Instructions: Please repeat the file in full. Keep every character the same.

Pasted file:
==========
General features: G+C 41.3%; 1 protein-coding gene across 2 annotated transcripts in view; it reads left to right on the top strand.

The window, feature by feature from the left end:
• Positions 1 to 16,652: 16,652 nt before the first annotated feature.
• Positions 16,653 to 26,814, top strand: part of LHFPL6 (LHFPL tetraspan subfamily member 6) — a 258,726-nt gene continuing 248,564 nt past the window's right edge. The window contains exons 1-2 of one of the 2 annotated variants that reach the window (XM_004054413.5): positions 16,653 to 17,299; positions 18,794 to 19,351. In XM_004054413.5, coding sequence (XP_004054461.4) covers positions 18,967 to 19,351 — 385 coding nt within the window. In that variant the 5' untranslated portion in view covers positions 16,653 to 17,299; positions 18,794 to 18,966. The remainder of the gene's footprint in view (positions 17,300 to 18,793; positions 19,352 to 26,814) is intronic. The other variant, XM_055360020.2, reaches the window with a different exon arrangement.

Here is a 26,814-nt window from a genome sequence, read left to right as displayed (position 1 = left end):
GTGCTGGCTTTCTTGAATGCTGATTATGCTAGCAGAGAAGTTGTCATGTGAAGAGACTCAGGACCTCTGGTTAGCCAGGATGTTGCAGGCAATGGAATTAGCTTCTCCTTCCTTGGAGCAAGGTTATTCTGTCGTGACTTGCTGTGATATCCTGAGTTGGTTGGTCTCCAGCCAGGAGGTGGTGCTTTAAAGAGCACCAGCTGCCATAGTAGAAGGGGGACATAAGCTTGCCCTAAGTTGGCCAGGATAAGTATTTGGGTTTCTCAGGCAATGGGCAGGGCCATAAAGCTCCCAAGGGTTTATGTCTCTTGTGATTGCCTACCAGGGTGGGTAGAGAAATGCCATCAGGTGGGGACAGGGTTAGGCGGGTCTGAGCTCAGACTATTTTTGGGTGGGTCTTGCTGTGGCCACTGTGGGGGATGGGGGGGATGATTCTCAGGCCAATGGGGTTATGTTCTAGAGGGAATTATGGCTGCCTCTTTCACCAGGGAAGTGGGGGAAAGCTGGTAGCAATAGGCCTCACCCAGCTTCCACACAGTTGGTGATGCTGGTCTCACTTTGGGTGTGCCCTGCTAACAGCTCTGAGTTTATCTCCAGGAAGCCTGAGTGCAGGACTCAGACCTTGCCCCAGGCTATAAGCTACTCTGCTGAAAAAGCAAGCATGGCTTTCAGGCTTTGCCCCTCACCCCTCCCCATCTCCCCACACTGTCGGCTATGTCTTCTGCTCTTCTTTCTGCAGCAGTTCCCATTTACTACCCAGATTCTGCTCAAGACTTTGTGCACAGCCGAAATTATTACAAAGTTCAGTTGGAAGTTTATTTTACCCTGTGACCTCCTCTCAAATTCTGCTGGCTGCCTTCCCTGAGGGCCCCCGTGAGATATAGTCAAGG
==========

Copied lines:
General features: G+C 41.3%; 1 protein-coding gene across 2 annotated transcripts in view; it reads left to right on the top strand.

The window, feature by feature from the left end:
• Positions 1 to 16,652: 16,652 nt before the first annotated feature.
• Positions 16,653 to 26,814, top strand: part of LHFPL6 (LHFPL tetraspan subfamily member 6) — a 258,726-nt gene continuing 248,564 nt past the window's right edge. The window contains exons 1-2 of one of the 2 annotated variants that reach the window (XM_004054413.5): positions 16,653 to 17,299; positions 18,794 to 19,351. In XM_004054413.5, coding sequence (XP_004054461.4) covers positions 18,967 to 19,351 — 385 coding nt within the window. In that variant the 5' untranslated portion in view covers positions 16,653 to 17,299; positions 18,794 to 18,966. The remainder of the gene's footprint in view (positions 17,300 to 18,793; positions 19,352 to 26,814) is intronic. The other variant, XM_055360020.2, reaches the window with a different exon arrangement.

Here is a 26,814-nt window from a genome sequence, read left to right as displayed (position 1 = left end):
GTGCTGGCTTTCTTGAATGCTGATTATGCTAGCAGAGAAGTTGTCATGTGAAGAGACTCAGGACCTCTGGTTAGCCAGGATGTTGCAGGCAATGGAATTAGCTTCTCCTTCCTTGGAGCAAGGTTATTCTGTCGTGACTTGCTGTGATATCCTGAGTTGGTTGGTCTCCAGCCAGGAGGTGGTGCTTTAAAGAGCACCAGCTGCCATAGTAGAAGGGGGACATAAGCTTGCCCTAAGTTGGCCAGGATAAGTATTTGGGTTTCTCAGGCAATGGGCAGGGCCATAAAGCTCCCAAGGGTTTATGTCTCTTGTGATTGCCTACCAGGGTGGGTAGAGAAATGCCATCAGGTGGGGACAGGGTTAGGCGGGTCTGAGCTCAGACTATTTTTGGGTGGGTCTTGCTGTGGCCACTGTGGGGGATGGGGGGGATGATTCTCAGGCCAATGGGGTTATGTTCTAGAGGGAATTATGGCTGCCTCTTTCACCAGGGAAGTGGGGGAAAGCTGGTAGCAATAGGCCTCACCCAGCTTCCACACAGTTGGTGATGCTGGTCTCACTTTGGGTGTGCCCTGCTAACAGCTCTGAGTTTATCTCCAGGAAGCCTGAGTGCAGGACTCAGACCTTGCCCCAGGCTATAAGCTACTCTGCTGAAAAAGCAAGCATGGCTTTCAGGCTTTGCCCCTCACCCCTCCCCATCTCCCCACACTGTCGGCTATGTCTTCTGCTCTTCTTTCTGCAGCAGTTCCCATTTACTACCCAGATTCTGCTCAAGACTTTGTGCACAGCCGAAATTATTACAAAGTTCAGTTGGAAGTTTATTTTACCCTGTGACCTCCTCTCAAATTCTGCTGGCTGCCTTCCCTGAGGGCCCCCGTGAGATATAGTCAAGG